If you are worried about adding too much crumb, don't be. As you can see from the above, even a 9/10 crumb to 1/10 cake ratio is just fine.
Crumb cake can be purchased in a few places: prominently at delicatessens, where it may be individually wrapped in plastic. It can also be found at bakeries and bagel joints. It is not necessarily a fancy food, so you should be wary of fancy establishments who try to take a unique spin on crumb cake.
What crumb cake is definitely not
I want to say from the get-go that it's very possible for non-crumb cakes to be delicious. However, tastiness aside, none of the below cakes are crumb cake, and should not be referred to as such. If I asked for a slice of crumb cake and one of these were delivered, I would definitely have words with the baker about their terminology.
Things called "coffee cake" with crumbs on top. Still not crumb cake.
Crumb topped bar cookies. Tasty, but not crumb cake. They have a cookie base, not cake, and a more dense, cookie-like crumb. Not crumb cake. Bar cookies. Got it?
Desserts with crumbs on top. Even if they are fat crumbs, like on this apple crisp, they are not crumb cake.
Almost but not quite crumb cake (in CakeSpy's opinion)
This is a coffee cake, not a proper crumb cake. The brown sugar swirl hidden inside is delightful, but it doesn't fully detract from the fact that there is 9/10 cake and 1/10 crumb going on here. The crumbs are too small; they aren't tightly packed or large enough. No.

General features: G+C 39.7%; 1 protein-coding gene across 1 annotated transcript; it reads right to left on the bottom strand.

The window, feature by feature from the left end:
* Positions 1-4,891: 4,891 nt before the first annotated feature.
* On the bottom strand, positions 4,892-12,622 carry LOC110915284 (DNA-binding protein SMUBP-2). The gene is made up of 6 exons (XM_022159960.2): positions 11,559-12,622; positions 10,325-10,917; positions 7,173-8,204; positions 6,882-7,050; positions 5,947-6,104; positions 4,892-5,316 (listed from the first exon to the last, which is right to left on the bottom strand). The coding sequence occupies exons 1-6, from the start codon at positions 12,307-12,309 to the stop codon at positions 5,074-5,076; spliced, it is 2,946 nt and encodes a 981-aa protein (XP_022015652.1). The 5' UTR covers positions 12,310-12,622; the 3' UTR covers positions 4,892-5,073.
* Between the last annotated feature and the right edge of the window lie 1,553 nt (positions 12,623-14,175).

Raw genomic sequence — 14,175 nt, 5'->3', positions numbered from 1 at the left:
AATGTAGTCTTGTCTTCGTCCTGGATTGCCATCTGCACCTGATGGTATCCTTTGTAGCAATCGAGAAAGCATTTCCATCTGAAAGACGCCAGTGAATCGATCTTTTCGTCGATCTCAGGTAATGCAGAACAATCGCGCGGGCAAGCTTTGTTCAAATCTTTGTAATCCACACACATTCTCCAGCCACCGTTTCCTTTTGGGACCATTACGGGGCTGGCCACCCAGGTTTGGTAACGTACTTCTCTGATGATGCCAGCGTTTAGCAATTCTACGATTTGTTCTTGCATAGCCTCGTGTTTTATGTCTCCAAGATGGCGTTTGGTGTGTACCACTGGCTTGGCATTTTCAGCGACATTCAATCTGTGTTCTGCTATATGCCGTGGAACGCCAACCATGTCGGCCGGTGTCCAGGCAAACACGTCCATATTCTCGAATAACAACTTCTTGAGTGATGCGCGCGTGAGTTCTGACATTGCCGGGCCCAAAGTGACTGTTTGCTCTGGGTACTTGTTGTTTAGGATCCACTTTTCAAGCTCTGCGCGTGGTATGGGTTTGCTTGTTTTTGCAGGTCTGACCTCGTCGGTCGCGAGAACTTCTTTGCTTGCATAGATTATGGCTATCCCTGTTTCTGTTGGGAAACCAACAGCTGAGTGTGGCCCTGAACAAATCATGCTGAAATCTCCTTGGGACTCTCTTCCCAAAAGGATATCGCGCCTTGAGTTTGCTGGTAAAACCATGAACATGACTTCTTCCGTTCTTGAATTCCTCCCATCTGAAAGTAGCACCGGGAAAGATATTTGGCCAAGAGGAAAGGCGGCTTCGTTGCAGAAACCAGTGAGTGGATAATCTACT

Here is a fine example of a cake that almost, but not quite, classifies as crumb cake. While the ingredients are right, the ratio is off: it's more about the cake than the crumb. And speaking of the crumb, that's a problem, too: it's more like a thin layer of brown sugar topping rather than an assemblage of crumbs. This particular one tasted great, but lacked the satisfaction of crumbs the size of walnuts which you could pick off and enjoy.
Variations can be all right
Crumb cake is allowed to come in different variations and flavors. In New York delis, you'll see raspberry crumb cake (a thin layer of raspberry lives between the crumb and the cake), chocolate (the cake is marbled or two-tone and there is a chocolate ribbon on top), and a handful of other flavors. It is OK to add flavors to crumb cake. What is not ok, however, is to alter the architecture of the crumb top.
The crumb-heavy top is a constant, and must remain consistent.
As for the confectioners' sugar, I'm not a stickler. If they put a drizzle of glaze on top instead, I am fine with that.
What makes a good crumb cake
Here's a quick guide to the characteristics of a fine crumb cake:
- Ratio. Lots of crumb. No more than 2/3 cake.
- The perfect cake. Fluffy, but not spongey. Rich, but not pound cake.
- Salt. You have to have salt added to the crumbs. It makes them irresistible.
- Fat crumbs, presence of. The crumbs can be varied in size, but each slice should have at least one or two very fat crumbs.
- Coffee. Not as in you have to drink coffee with the cake (although that's quite nice) but as an indicator of the time of day best for eating crumb cake. It's the morning. Coffee time, and a cake that is not coffee cake, but crumb cake. If you have this cake for breakfast, it means you can still have dessert later!
Hey, if you love crumb cake, you may be interested in these recipes of mine: